Reports of Gumblar's death greatly exaggerated

The malware code dubbed Gumblar which first appeared in March, has once again reared its ugly head after security experts declared it dead in April.


The malware code dubbed Gumblar which first appeared in March, has once again reared its ugly head after security...

experts declared it dead in April.

Gumblar seeks to identify old, unchecked vulnerabilities on a PC that browses a hacked site, installing malware where holes are discovered. Successful attacks install malware that manipulates Google search result pages when viewed by Internet Explorer, presenting victims with links to fraudulent sites.

"For example, if a user is trying to visit via Google, they may be directed to a fraudulent site designed to look like, where a backdoor Trojan will be immediately downloaded," internet security company ScanSafe reports.

"The Trojan could then allow cybercriminals control of the victim's computer, leading to myriad security issues, including personal data theft and stolen FTP credentials. Once cybercriminals are in possession of a victim's FTP credentials, any sites that victim manages can also be targeted for compromise - a common malware propagation tactic."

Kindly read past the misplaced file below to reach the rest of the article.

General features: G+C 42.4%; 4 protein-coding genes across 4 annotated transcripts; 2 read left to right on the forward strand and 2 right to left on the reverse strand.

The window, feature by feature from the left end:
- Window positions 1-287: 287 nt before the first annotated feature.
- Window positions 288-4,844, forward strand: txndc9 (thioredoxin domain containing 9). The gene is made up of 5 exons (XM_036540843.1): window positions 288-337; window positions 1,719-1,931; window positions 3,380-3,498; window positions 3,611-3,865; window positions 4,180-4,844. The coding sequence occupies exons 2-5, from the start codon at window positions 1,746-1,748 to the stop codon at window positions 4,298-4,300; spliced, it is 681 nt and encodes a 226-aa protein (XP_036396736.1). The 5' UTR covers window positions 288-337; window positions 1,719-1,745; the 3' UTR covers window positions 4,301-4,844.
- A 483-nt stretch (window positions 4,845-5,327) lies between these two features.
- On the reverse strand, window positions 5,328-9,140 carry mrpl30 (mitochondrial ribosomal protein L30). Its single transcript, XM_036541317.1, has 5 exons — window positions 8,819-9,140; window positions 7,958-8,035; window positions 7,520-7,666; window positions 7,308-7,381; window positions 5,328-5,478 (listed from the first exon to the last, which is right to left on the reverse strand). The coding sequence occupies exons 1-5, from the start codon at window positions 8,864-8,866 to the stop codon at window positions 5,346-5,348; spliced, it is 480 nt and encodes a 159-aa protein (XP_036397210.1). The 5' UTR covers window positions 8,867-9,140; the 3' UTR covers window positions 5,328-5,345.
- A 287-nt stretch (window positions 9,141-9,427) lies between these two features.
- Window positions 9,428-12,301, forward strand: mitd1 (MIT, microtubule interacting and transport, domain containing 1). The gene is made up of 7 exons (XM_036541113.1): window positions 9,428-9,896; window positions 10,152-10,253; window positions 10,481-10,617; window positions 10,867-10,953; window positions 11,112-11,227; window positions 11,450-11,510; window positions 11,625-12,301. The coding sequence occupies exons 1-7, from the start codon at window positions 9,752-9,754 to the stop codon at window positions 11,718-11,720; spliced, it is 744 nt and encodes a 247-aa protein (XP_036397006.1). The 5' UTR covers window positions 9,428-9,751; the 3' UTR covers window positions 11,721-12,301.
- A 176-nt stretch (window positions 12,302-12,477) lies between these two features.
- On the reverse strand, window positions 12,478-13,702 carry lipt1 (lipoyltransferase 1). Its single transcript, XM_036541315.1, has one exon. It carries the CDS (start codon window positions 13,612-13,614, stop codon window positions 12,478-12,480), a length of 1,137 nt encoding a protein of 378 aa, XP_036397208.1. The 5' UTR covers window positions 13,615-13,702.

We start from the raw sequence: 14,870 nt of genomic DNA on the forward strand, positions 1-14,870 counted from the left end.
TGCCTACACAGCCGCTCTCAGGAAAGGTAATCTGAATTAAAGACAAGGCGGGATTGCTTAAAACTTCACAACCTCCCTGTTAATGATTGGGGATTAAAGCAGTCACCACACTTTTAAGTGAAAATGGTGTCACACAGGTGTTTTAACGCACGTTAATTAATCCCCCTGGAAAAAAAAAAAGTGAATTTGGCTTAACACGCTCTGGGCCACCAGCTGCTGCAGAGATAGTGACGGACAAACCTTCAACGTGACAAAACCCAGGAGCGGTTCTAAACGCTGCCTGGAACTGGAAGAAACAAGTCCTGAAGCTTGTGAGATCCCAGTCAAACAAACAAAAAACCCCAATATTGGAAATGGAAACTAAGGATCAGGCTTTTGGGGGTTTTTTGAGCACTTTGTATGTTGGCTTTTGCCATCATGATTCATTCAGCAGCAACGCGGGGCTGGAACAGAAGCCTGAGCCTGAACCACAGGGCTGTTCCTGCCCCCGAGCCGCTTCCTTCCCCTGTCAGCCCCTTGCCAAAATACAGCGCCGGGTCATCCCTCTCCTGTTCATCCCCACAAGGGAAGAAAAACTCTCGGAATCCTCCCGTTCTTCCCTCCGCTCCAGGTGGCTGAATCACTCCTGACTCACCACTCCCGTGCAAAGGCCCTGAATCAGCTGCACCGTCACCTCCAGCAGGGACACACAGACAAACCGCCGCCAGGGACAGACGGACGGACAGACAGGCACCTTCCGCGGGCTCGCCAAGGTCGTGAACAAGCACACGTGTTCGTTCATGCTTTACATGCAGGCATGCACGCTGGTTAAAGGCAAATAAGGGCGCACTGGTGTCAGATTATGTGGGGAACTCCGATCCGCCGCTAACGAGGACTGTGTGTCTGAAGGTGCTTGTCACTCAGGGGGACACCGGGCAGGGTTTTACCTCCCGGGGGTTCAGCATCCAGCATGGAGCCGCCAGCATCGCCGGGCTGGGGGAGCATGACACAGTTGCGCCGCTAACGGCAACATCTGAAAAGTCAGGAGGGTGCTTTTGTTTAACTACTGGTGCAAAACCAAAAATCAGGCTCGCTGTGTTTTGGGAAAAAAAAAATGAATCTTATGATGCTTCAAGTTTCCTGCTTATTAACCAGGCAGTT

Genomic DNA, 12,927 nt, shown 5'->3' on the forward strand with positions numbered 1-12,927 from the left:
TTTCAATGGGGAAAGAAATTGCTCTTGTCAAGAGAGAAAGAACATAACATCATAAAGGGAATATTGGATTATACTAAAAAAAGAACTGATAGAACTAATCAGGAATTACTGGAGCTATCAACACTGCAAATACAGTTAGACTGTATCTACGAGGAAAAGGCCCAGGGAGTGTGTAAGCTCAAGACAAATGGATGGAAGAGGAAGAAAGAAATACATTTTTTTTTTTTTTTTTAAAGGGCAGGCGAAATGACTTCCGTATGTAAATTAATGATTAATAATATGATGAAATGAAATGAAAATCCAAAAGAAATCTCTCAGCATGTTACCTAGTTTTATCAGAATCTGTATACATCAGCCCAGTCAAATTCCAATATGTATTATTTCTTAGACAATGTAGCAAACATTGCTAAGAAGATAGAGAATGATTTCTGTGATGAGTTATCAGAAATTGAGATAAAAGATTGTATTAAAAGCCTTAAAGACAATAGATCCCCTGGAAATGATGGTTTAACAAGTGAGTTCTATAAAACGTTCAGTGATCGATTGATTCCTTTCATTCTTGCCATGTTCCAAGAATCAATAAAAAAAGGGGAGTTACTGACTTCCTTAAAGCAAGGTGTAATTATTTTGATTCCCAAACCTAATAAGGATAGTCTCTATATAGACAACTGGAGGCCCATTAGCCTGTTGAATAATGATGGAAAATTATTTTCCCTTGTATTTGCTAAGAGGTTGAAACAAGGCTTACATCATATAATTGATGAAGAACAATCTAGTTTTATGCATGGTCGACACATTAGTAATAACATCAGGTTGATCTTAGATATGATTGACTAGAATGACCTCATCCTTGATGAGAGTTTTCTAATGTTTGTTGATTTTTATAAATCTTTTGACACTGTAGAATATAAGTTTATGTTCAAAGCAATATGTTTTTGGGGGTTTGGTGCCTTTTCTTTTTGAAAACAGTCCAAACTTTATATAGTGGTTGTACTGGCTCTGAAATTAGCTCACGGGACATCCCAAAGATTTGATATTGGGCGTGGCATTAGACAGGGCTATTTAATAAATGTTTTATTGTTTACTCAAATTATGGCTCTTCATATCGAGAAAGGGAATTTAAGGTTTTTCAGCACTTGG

ScanSafe reports that Gumblar attacks have risen by nearly 190% in the past week, making it one of the fastest growing infections on the web. So far around 2,300 sites are known to have been affected.

Known as drive-by-download-attacks, these kinds of intrusions typically go after browser plug-ins installed by software and don't require opening or downloading anything.

ScanSafe said that Gumblar has largely targeted PDF and Flash flaws discovered last year (such as APSA08-01 and APSB08-11), and users are advised to update to the latest versions of Adobe software. ScanSafe reports that Gumblar also takes advantage of old MDAC vulnerabilities, and recommends that users download the latest Microsoft updates.



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